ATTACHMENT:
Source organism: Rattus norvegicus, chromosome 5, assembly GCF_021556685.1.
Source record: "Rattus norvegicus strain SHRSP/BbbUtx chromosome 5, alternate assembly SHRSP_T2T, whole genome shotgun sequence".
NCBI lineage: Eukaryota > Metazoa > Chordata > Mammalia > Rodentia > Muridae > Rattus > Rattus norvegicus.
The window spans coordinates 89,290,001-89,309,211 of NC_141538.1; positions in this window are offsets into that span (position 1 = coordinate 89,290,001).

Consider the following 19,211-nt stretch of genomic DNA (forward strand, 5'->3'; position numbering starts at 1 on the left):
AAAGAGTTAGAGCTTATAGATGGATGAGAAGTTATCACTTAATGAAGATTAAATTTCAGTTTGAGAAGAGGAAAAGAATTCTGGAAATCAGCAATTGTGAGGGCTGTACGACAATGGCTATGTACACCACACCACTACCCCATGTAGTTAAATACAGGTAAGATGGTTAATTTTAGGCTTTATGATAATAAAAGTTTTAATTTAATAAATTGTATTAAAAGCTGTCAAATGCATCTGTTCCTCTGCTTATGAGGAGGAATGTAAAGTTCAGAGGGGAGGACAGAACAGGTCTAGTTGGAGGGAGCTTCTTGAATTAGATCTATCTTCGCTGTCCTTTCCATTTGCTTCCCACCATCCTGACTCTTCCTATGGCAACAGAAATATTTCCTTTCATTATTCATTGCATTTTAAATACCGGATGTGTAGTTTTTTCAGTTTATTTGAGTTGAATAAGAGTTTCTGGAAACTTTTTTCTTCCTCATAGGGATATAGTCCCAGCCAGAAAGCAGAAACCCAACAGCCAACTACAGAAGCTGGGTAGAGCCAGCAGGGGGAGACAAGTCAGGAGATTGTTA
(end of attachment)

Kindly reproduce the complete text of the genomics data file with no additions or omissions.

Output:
Source organism: Rattus norvegicus, chromosome 5, assembly GCF_021556685.1.
Source record: "Rattus norvegicus strain SHRSP/BbbUtx chromosome 5, alternate assembly SHRSP_T2T, whole genome shotgun sequence".
NCBI lineage: Eukaryota > Metazoa > Chordata > Mammalia > Rodentia > Muridae > Rattus > Rattus norvegicus.
The window spans coordinates 89,290,001-89,309,211 of NC_141538.1; positions in this window are offsets into that span (position 1 = coordinate 89,290,001).

Consider the following 19,211-nt stretch of genomic DNA (forward strand, 5'->3'; position numbering starts at 1 on the left):
AAAGAGTTAGAGCTTATAGATGGATGAGAAGTTATCACTTAATGAAGATTAAATTTCAGTTTGAGAAGAGGAAAAGAATTCTGGAAATCAGCAATTGTGAGGGCTGTACGACAATGGCTATGTACACCACACCACTACCCCATGTAGTTAAATACAGGTAAGATGGTTAATTTTAGGCTTTATGATAATAAAAGTTTTAATTTAATAAATTGTATTAAAAGCTGTCAAATGCATCTGTTCCTCTGCTTATGAGGAGGAATGTAAAGTTCAGAGGGGAGGACAGAACAGGTCTAGTTGGAGGGAGCTTCTTGAATTAGATCTATCTTCGCTGTCCTTTCCATTTGCTTCCCACCATCCTGACTCTTCCTATGGCAACAGAAATATTTCCTTTCATTATTCATTGCATTTTAAATACCGGATGTGTAGTTTTTTCAGTTTATTTGAGTTGAATAAGAGTTTCTGGAAACTTTTTTCTTCCTCATAGGGATATAGTCCCAGCCAGAAAGCAGAAACCCAACAGCCAACTACAGAAGCTGGGTAGAGCCAGCAGGGGGAGACAAGTCAGGAGATTGTTA